The best way to increase bicycle use is to create a climate where bicyclists are considered by all to be legitimate users of any road and where bicycling is considered to be an activity with benefits far in excess of its risks. In fact, bicyclists are lawful road users and bicycling does have greater benefits than risks, at least for those who follow the rules for drivers of vehicles. It is public perception that needs to change.
The way to bring about this change in attitude is through public awareness programs, non-discriminatory laws, even-handed law enforcement, and good roads for cycling. For those who are inclined to try cycling, the most effective way to reduce fears and build confidence is to complete a course in bicycle driver training.
Most people bicycle either because they enjoy cycling or because other transportation options are much less convenient, considering both time and money. Because motoring is generally inexpensive and fast in North America, most people bicycle because they enjoy it. Where traffic is slow and parking difficult, as in some large urban centers, bicycling is often the fastest way to travel. Other than the fun and fitness benefits, the main reason to bicycle is to save money on parking costs, in those few places where there is a charge for parking.
The US Federal income tax code gives employers an almost irresistible incentive to offer valuable car parking space at no charge to the employee. Rarely do employers offer incentives of equivalent value to cycle to work. Reducing this inequality would almost certainly result in a large percentage increase in the number of people cycling to work in the United States.
We do not believe that striping bike lanes has had or will have a significant effect on increasing bicycle use in North America, contrary to the claims of their proponents. Most places with bike lanes already had many cyclists, prior to the bike lanes, often due to the presence of a university that does not offer free parking to students. Even in those places, most roads have no special bicycle facilities. For those who fear cycling on roads, a painted dividing line is hardly enough protection from the supposed dangers of overtaking traffic.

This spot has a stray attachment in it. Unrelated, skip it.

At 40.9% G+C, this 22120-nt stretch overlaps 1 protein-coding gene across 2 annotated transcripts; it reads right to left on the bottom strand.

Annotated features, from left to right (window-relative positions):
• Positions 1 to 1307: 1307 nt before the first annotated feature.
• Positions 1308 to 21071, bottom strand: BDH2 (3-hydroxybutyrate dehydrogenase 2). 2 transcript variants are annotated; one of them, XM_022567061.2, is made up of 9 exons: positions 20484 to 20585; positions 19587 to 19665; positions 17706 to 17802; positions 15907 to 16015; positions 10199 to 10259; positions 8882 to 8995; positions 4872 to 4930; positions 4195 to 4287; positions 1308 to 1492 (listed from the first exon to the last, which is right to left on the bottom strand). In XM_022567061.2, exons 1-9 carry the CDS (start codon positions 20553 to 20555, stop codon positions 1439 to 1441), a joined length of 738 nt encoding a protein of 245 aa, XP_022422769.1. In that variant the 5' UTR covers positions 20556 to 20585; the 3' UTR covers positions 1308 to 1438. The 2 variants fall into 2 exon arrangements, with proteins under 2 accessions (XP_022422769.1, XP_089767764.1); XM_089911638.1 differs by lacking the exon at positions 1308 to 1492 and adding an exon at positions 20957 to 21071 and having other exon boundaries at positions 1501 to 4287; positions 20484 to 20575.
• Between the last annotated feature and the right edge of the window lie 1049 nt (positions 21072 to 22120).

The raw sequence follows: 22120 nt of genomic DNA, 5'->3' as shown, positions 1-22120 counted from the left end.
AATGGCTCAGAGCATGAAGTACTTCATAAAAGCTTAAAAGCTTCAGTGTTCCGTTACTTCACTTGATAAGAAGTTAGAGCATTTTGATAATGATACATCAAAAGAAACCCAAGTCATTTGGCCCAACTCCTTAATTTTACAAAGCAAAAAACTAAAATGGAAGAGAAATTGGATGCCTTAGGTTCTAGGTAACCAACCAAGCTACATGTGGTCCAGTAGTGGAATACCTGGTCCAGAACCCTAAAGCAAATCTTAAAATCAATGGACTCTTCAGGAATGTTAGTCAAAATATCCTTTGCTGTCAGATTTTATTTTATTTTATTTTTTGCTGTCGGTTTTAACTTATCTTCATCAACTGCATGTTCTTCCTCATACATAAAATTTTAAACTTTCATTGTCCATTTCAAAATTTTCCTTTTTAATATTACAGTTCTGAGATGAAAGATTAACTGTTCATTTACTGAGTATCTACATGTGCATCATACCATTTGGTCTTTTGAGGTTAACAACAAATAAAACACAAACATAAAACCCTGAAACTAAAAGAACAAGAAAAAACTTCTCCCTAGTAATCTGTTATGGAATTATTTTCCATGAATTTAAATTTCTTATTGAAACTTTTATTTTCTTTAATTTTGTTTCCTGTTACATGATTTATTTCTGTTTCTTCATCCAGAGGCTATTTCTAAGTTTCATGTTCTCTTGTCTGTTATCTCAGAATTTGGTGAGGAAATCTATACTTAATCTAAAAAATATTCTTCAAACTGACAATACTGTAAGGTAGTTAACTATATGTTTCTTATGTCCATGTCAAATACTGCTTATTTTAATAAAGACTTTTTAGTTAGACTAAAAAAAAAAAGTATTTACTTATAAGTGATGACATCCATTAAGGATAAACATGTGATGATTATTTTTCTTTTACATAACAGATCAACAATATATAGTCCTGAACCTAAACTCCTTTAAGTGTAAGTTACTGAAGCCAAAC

Constructing bike paths, on the other hand, seems to encourage non-bicyclists to bicycle. But it does so at the expense of reinforcing the belief that it is not safe to ride on ordinary roads. Many of those attracted by bike paths use a car to get to and from the path. Riding on bike paths provides almost no experience in the skills needed to ride in traffic. Therefore bicycle paths do little to foster bicycling as a mode of travel. Because the maximum safe travel speed on paths is so much lower than on roads, paths are a poor choice for fitness cycling as well.
Cycling is an inherently enjoyable activity, when the cyclist has at least a minimum amount of competence. No one need be or ought to be compelled to bicycle. Nor should anyone be dissuaded from bicycling due to prejudice, discrimination, or unfounded fear.